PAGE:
Motion and Change

“I like limitations and parameters,” artist Janet Echelman says. “I find them inspiring.” A veteran of public sculpture projects, she is accustomed to such challenges as less-than-ideal sites, inflexible budgets, and unrealistic expectations. Her most recent work—She Changes, which will be dedicated this month on a recently redeveloped waterfront shared by two cities, Porto and Matosinhos, in Portugal—had all that and more.

“They asked me to create a symbol of the cities’ redevelopment that would be visible from one kilometer [.62 miles] in all directions but didn’t block the view of the ocean and wouldn’t require much maintenance,” she says. “And we had to do all of this with $1.66 million.” The unpromising site: a small traffic island.

Also limiting was the fact that bronzes of statesmen are still the standard form of public art in Portugal’s public plazas. “‘Plop art,’ I call it,” Echelman quips, “meaning you take a form and plop it down. I worked with them to start thinking of this project as a sculptural intervention.” This meant integrating the site with its context: “It took more than a year to convince them to allow me to suspend over the three-lane highway. That was an ambitious goal, but we did it.”

Echelman knew the piece would be exposed to salty sea air, storms, and sunlight, so she hunted for materials that could withstand dire conditions. “I went in search of an archival material that would also allow fluid movement. It was an arduous task—I went to the conference on industrial fabric in Las Vegas and basically went from booth to booth.” Her search led her to a new textile called Tenara, produced by W. L. Gore & Associates. “They have a patent to turn PTFE, which is made of the same stuff as Teflon, into a fibrous strand.”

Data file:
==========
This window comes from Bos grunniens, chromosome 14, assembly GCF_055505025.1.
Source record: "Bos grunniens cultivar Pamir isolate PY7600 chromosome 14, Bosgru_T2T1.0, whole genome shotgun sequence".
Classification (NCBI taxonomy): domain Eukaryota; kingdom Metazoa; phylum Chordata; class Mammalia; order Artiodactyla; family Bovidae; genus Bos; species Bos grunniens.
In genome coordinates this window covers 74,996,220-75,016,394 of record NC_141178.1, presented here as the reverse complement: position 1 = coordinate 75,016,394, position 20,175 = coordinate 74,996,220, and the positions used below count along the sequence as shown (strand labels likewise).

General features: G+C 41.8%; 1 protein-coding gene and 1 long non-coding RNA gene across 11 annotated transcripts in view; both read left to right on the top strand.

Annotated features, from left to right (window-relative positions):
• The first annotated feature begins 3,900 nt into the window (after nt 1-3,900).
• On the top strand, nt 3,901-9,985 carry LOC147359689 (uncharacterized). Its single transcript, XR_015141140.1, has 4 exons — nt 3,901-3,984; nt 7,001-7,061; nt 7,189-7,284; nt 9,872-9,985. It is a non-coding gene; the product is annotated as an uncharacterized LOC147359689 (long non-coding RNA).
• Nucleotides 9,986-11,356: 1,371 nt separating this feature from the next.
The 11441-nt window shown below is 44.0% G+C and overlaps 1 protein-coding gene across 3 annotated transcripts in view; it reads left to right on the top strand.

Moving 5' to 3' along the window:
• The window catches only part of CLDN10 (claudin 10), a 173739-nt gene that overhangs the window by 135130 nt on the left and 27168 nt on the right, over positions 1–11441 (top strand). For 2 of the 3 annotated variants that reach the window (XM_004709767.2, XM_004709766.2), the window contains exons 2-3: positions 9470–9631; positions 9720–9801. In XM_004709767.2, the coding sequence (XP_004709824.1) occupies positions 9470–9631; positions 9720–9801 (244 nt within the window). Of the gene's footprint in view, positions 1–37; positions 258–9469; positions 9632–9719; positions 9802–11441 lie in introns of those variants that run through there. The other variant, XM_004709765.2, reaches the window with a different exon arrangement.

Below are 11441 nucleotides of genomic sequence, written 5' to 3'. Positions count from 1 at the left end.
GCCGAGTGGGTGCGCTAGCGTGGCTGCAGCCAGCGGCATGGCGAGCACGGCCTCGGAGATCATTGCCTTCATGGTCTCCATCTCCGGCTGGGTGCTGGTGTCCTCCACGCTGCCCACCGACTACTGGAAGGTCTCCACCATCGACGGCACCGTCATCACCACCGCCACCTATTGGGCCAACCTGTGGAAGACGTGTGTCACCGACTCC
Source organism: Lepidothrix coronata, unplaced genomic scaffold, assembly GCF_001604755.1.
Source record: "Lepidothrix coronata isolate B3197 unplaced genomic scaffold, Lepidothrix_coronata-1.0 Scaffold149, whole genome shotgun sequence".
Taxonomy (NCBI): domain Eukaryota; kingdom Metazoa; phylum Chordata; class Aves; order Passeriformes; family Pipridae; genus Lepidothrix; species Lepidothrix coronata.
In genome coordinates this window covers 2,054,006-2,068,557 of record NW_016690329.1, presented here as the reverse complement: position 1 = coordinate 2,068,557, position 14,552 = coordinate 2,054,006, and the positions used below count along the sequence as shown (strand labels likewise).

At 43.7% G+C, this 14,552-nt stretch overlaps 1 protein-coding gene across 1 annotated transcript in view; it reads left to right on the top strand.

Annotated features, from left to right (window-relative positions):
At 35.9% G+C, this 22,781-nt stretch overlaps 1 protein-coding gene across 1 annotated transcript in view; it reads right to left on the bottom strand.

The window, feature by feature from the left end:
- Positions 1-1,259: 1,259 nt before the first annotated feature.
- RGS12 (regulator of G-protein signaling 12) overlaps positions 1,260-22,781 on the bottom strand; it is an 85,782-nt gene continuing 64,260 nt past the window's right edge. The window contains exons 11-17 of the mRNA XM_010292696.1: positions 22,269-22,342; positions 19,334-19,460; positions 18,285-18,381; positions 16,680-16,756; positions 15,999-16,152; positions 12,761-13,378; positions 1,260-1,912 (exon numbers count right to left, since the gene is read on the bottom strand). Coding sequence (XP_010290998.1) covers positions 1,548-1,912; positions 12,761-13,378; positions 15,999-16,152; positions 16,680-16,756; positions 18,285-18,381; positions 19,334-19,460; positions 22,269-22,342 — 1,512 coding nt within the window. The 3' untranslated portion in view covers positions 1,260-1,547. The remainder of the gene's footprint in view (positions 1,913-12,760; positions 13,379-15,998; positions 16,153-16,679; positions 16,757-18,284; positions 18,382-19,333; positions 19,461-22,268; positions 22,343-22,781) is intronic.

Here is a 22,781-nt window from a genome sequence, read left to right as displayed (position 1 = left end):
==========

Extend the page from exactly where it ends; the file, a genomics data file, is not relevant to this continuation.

The result is fabric and thread that is UV-resistant, self-cleaning, fade-proof, and practically indestructible. “The only thing that degrades this material is molten alkaline metal,” Echelman says. Not only that, but it comes in custom colors and has the fluid quality the artist wanted for her finished work—a gently breathing concave mesh that evokes fishing nets, sea creatures, and the ancient Portuguese craft of lace-making, as well as (with its steel cables and red-and-white poles) the local smokestacks, masts, and red-and-white lighthouses along the coast. “I wanted the piece to have multiple layers of reference to the local visual language—the vernacular architecture and design,” she says.

Best of all, Echelman says, is the piece’s movement: “I think the wind, which is more beautiful than anything I could create, animates this sculpture with a sort of choreography that’s greater than I am—and I’m just trying to harness that and work with it.”

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